After more than a year of lockdowns and bans on get-togethers, sometimes a student can’t help reverting to type. Almost every weekend, students party and dance the night away, ignoring the curfew. ‘A dozen people getting together is pretty normal these days.’
All names in this article have been changed for obvious reasons.
‘The change was very gradual. In the first few months, everyone kept strictly to the rules,’ stresses Lucia, who graduated last year. ‘At a certain point, I guess around New Year, people started getting together more often in bigger groups. Someone invites some friends round, puts on some music and before you know it everyone is dancing. Not like the student parties of old with packed living rooms — it’s more intimate now. You might have 20 or 30 people at most. But small parties like that have become a real habit. It’s common knowledge that there are parties nearly every week.’
The outcome of a social media poll by Resource confirms this. 58 per cent of the 200 or so respondents say there are parties somewhere in Wageningen every week. Master’s student Jonathan hardly keeps to the curfew at all in the weekend. ‘I have more sleepover parties now than during my secondary school days. A lot of international students are finding the situation really hard to deal with. There is a lot of loneliness. You’re a long way from home, in a lengthy lockdown… I haven’t seen my family for 18 months because I can’t travel home. All my lessons are online. If I kept to all the rules, I wouldn’t see anyone.’ Jonathan sticks to small gatherings. ‘Even the idea of a large party makes me nervous. But I think there are parties in virtually every student house.’
Understandable, say many students who responded to our poll. But also irresponsible and frustrating. Master’s student Mila: ‘It seems as if a lot of students have stopped social distancing completely. There are often parties in my building, sometimes with up to 50 people. I can understand the need: the situation has been going on so long and I’m fed up too. But it makes me so angry. I’m depressed, I miss my family hugely and this behaviour will only make it take even longer.’
Don’t the party-goers feel guilty? Felix (‘I go to more parties than the average student’): ‘Yes, sometimes. It’s hypocritical. I criticize other people for irresponsible behaviour, for example if they don’t wear a face mask or are negative about vaccines. But then I go to potential super-spreader events.My moral compass points in two directions sometimes.’ Elena, another student, doesn’t have a guilty conscience. ‘I don’t get the impression these parties are spreading the coronavirus in Wageningen. I don’t see the Covid numbers going up in the stats after January, when people started having more parties. I don’t know anyone who got ill after a party. I think it’s mainly the same people who get together. The bubble is quite small.’ Lucia also thinks her behaviour will have few consequences. ‘The rest of the week I stay at home, perhaps with one trip to buy groceries. I don’t see anyone from high-risk groups. But now I say this, I realize it’s probably an illusion and I’m trying to justify my irresponsible behaviour to myself.’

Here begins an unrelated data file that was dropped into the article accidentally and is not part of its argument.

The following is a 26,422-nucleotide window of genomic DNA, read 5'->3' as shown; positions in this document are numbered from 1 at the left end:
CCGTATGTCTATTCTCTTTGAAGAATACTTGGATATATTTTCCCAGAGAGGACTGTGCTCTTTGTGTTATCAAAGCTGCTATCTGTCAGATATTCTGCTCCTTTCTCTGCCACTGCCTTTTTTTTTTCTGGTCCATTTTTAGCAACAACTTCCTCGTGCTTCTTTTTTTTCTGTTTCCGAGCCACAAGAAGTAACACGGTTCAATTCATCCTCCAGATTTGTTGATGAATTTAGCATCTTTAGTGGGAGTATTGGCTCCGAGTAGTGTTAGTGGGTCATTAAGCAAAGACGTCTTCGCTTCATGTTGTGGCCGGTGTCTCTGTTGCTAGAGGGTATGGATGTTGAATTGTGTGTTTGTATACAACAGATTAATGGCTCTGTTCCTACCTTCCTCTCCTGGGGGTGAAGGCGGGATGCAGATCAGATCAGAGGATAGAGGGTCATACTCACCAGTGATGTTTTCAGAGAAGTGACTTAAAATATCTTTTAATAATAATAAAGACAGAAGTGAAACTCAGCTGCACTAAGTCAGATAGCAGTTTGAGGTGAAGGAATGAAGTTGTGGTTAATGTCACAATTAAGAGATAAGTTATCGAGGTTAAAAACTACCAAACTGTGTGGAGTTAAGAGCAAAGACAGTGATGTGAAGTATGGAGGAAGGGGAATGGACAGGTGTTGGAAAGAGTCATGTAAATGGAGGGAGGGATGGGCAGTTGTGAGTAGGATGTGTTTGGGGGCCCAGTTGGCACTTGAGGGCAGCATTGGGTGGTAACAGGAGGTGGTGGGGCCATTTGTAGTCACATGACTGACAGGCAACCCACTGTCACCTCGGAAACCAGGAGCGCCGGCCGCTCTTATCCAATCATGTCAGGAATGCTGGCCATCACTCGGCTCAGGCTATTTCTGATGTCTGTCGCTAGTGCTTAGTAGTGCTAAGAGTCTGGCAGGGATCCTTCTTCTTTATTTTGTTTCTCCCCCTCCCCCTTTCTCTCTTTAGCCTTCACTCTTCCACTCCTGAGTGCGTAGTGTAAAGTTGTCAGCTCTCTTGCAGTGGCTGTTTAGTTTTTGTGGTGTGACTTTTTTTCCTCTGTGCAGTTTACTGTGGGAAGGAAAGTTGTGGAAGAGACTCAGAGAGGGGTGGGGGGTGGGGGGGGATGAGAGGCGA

‘I think it’s important to point out that a party is more than getting drunk and flirting,’ says Felix. ‘It sounds superficial at first, but I do believe getting together with other people is an essential part of being human. Celebrating life in a social environment where you can be yourself. Lots of students were always able to do that, every week, and suddenly it’s no longer allowed. Does the government really think people can keep this up for more than a year? People aren’t robots you can program with a new law and change their behaviour without any complaints.’
Elena agrees. ‘I missed the parties a lot, and not because of the beer. If I’ve spent a few hours dancing in the weekend with some great people, my battery’s recharged for the rest of the week. I can’t speak for others, of course, but I reckon everyone needs to be able to let off steam.’